United States forces have killed two members of the ISIL (ISIS) armed group in eastern Syria in a helicopter raid, the US military said in a statement on Sunday without specifying the location of the overnight operation.
The forces “conducted a successful helicopter raid in eastern Syria at 2:57am (23:57 GMT)… killing two ISIS officials,” US Central Command (CENTCOM) said in a statement, using an alternative acronym for ISIL.
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It claimed there were no civilian casualties in its initial assessments of the operation.
One of those killed was identified by a first name, “Anas”, the CENTCOM statement said, adding that he was involved in the group’s deadly “plotting and facilitation operations in eastern Syria”.
The killing comes less than two weeks after ISIL announced that its leader Abu Hassan al-Hashimi al-Qurayshi was killed in battle. The US said al-Qurayshi was killed in an operation conducted by rebel forces in the southern city of Deraa in October.
Little had been known about Abu Hasan al-Hashimi al-Qurayshi, who took over the group’s leadership following the death of Abu Ibrahim al-Qurayshi, his predecessor, in a US raid in February in northwest Syria’s Idlib province.
Al-Qurayshi is believed to be a nom de guerre that various ISIL leaders have adopted.
The ISIL group, which captured swathes of territory in Iraq and Syria in 2014, was defeated by an international military coalition led by the US. The armed group lost its last stronghold in 2019 but ISIL sleeper cells continue to carry out deadly attacks in Syria and Iraq.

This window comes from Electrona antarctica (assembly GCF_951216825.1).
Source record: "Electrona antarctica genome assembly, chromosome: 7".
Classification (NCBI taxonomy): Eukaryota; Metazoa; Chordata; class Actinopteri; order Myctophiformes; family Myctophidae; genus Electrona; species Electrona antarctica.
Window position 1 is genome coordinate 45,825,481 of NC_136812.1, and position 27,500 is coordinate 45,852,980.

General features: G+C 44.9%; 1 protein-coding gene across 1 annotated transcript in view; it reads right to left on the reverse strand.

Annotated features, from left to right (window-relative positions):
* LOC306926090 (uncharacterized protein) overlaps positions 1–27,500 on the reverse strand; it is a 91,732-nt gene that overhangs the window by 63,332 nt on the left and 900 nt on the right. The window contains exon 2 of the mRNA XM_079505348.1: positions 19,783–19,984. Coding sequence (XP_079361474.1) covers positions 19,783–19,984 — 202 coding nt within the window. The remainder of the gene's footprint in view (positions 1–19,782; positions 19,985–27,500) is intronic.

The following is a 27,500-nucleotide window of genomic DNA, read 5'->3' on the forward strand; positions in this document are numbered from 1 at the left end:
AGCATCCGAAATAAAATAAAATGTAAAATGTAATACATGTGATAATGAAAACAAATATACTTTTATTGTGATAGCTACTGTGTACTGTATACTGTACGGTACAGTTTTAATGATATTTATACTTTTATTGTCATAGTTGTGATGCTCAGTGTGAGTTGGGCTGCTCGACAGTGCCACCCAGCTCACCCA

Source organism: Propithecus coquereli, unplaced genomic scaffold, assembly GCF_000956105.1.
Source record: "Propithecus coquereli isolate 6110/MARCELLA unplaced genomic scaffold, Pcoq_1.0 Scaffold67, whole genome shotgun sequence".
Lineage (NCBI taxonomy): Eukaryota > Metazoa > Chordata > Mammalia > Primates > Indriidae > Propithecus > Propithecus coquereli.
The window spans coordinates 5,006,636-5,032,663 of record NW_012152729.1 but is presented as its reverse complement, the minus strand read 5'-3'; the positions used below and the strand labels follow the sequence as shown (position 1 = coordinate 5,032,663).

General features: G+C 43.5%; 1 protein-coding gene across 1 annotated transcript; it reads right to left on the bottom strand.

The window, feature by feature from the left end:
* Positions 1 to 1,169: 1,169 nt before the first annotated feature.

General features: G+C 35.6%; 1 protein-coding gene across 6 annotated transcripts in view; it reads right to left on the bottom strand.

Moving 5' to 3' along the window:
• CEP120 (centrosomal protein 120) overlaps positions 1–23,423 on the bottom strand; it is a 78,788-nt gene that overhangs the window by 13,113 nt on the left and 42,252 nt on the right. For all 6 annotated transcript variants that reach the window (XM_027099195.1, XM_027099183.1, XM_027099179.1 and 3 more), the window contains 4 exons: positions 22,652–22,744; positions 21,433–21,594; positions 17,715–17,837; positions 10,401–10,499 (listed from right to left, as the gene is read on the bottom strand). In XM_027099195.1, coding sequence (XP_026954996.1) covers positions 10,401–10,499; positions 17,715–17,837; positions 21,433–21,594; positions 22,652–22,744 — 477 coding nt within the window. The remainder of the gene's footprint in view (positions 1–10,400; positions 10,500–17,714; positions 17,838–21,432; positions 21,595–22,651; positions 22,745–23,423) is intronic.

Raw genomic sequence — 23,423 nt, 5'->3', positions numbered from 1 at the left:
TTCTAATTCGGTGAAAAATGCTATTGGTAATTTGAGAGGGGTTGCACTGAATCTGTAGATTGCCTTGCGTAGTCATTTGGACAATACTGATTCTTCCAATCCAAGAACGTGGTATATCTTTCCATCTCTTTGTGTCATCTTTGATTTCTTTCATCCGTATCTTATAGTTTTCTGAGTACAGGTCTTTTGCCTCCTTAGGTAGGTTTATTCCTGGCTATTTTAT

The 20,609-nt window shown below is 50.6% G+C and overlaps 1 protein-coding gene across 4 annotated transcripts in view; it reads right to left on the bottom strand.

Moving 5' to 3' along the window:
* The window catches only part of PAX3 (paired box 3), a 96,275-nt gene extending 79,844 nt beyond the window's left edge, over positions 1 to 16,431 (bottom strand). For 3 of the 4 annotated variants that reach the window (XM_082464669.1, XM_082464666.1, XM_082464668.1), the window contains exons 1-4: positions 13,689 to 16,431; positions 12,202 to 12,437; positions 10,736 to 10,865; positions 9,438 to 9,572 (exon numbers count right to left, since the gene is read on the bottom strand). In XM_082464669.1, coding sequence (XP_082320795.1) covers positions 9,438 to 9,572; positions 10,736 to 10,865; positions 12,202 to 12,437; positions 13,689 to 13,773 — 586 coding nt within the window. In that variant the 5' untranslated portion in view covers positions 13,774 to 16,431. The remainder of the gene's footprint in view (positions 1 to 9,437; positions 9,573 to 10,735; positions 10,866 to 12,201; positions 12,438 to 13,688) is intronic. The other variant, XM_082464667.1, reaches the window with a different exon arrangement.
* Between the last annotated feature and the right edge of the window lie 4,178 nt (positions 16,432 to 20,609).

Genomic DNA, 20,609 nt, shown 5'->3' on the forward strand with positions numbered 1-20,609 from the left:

“ISIS [ISIL] continues to represent a threat to the security and stability of the region,” CENTCOM spokesman Joe Buccino said in the statement.
“The death of these ISIS [ISIL] officials will disrupt the terrorist organisation’s ability to further plot and carry out destabilizing attacks in the Middle East.”
— U.S. Central Command (@CENTCOM) December 11, 2022
The Syrian Observatory for Human Rights war monitor said it was the “most prominent” anti-ISIL operation for at least three weeks. It added that Kurdish-led Syrian Democratic Forces (SDF) troops were also involved in the raid, but Al Jazeera could not independently verify the information.
There are some 900 US forces in Syria supporting the SDF forces as part of the international coalition fighting against ISIL remnants. They have frequently targeted ISIL fighters, mostly in parts of northeastern Syria under Kurdish control.
The Turkish operations in northern Syria targeting SDF forces have put US personnel at risk and have threatened to destabilise the situation in Syria.
US troops and SDF fighters resumed joint patrols in northeastern Syria after a temporary halt following Turkish attacks across the border in Syria.
Turkey blamed the People’s Protection Units (YPG), which forms a bulk of the SDF, for the November 13 Istanbul bombing that left six people dead.
Ankara considers YPG as an offshoot of the Kurdistan Workers’ Party (PKK), which has waged a bloody armed rebellion in the country’s southeast.
The PKK is designated as a “terrorist” organsition by Turkey as well as its NATO allies the US and the European Union.